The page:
A Manhattan federal jury heard about porn star Stormy Daniels’ belief that “poltergeists” and “shadow figures” haunt her Louisiana home as part of her disgraced former lawyer Michael Avenatti’s fraud and identity theft trial on Friday.
Avenatti, the 50-year-old California litigator who is representing himself on charges he stole nearly $300,000 of Daniels’ $800,000 book advance, seemed eager to air the actress-turned-paranormal investigator’s dirty laundry and their behind-the-scenes attorney-client drama during her first full day of cross examination.
As The Daily Beast reported, Avenatti clawed his way to national prominence in 2018, and nearly ran for president, while representing Daniels in her infamous hush-money lawsuit against President Trump. Thanks to Avenatti’s relentless showmanship and TV appearances, Daniels’ case against the commander-in-chief dominated the press for months.
Now Avenatti and Daniels have reunited as legal adversaries, with the 42-year-old entertainer testifying against him in a proceeding filled with fireworks—and ghost stories.
Avenatti asked whether Daniels had claimed on her TV project Spooky Babes that she encountered unexplained and frightening experiences in her former home in New Orleans, and Daniels replied yes.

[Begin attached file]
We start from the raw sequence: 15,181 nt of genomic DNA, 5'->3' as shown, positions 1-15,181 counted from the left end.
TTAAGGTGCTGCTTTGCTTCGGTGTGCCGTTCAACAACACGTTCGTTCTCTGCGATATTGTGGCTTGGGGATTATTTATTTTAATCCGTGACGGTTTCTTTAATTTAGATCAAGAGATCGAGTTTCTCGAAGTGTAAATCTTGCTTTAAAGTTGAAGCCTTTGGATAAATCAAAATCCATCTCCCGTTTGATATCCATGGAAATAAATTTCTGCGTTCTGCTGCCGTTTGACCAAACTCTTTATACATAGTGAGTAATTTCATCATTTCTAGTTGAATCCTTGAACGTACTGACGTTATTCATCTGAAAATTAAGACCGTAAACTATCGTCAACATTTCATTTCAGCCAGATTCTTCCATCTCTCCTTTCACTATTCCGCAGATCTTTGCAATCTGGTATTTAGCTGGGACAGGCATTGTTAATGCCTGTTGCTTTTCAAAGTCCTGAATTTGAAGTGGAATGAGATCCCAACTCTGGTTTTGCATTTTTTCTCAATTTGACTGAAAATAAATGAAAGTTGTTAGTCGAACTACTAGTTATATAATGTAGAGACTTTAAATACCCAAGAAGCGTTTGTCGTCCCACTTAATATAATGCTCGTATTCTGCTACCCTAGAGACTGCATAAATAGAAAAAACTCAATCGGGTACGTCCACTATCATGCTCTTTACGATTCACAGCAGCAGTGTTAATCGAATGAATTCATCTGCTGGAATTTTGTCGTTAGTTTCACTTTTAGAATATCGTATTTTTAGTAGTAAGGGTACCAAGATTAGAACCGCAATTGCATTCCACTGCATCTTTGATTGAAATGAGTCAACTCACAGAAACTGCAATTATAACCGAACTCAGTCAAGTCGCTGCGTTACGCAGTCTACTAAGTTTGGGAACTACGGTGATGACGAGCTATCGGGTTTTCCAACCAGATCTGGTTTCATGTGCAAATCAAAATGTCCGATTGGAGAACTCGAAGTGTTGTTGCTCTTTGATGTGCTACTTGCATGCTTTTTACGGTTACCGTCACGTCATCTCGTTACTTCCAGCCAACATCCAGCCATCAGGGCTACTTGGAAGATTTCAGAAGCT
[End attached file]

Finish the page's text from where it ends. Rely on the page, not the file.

He followed up by asking whether she’s made statements about her house containing “poltergeist phenomenon” and “shadow figures,” and if she heard voices. “They are press for our TV show, and I stand behind them,” Daniels said of her claims.
The alleged hauntings began to escalate in March 2019 and led to her then-boyfriend to question her sanity, Avenatti argued. “Of course,” Daniels answered. “This is all documented.”
Avenatti asked Daniels about a “portal” in her house that allowed a “dark entity to come through it,” and the actress replied, “That’s what I was told by a medium.”
Under questioning by Avenatti, Daniels testified that the “dark entity” caused her ex-boyfriend, unprovoked, to attack her and break her collarbone. “According to you, [the boyfriend] was held underwater in a bathtub, screamed at you, choked you so hard he broke your collarbone,” Avenatti said. “You looked at him and there was no color or white in his eyes?”
“Correct,” Daniels said.
Daniels also claimed she felt a woman’s presence in her erstwhile home, saying the woman was crying over a child. This specter was cutting her wrists and attempting to kill herself, Daniels alleged.
Avenatti probed Daniels’ comments even further, asking whether she once claimed a room in her house suddenly morphed and contained furniture that didn’t belong to her and she looked down to see her arm covered in blood.
“At the time you began to think you were crazy?” Avenatti said, to which Daniels said, “Correct.”
“Ms. Daniels, have you developed a weird obsession with the house which you still have?” Avenatti inquired. Daniels answered yes and testified that she “wants answers” on the alleged supernatural encounters there.
Avenatti then referred to Daniels’ claims that the house had caused her a series of disturbing health symptoms, asking if she said she had a “mass” in her head.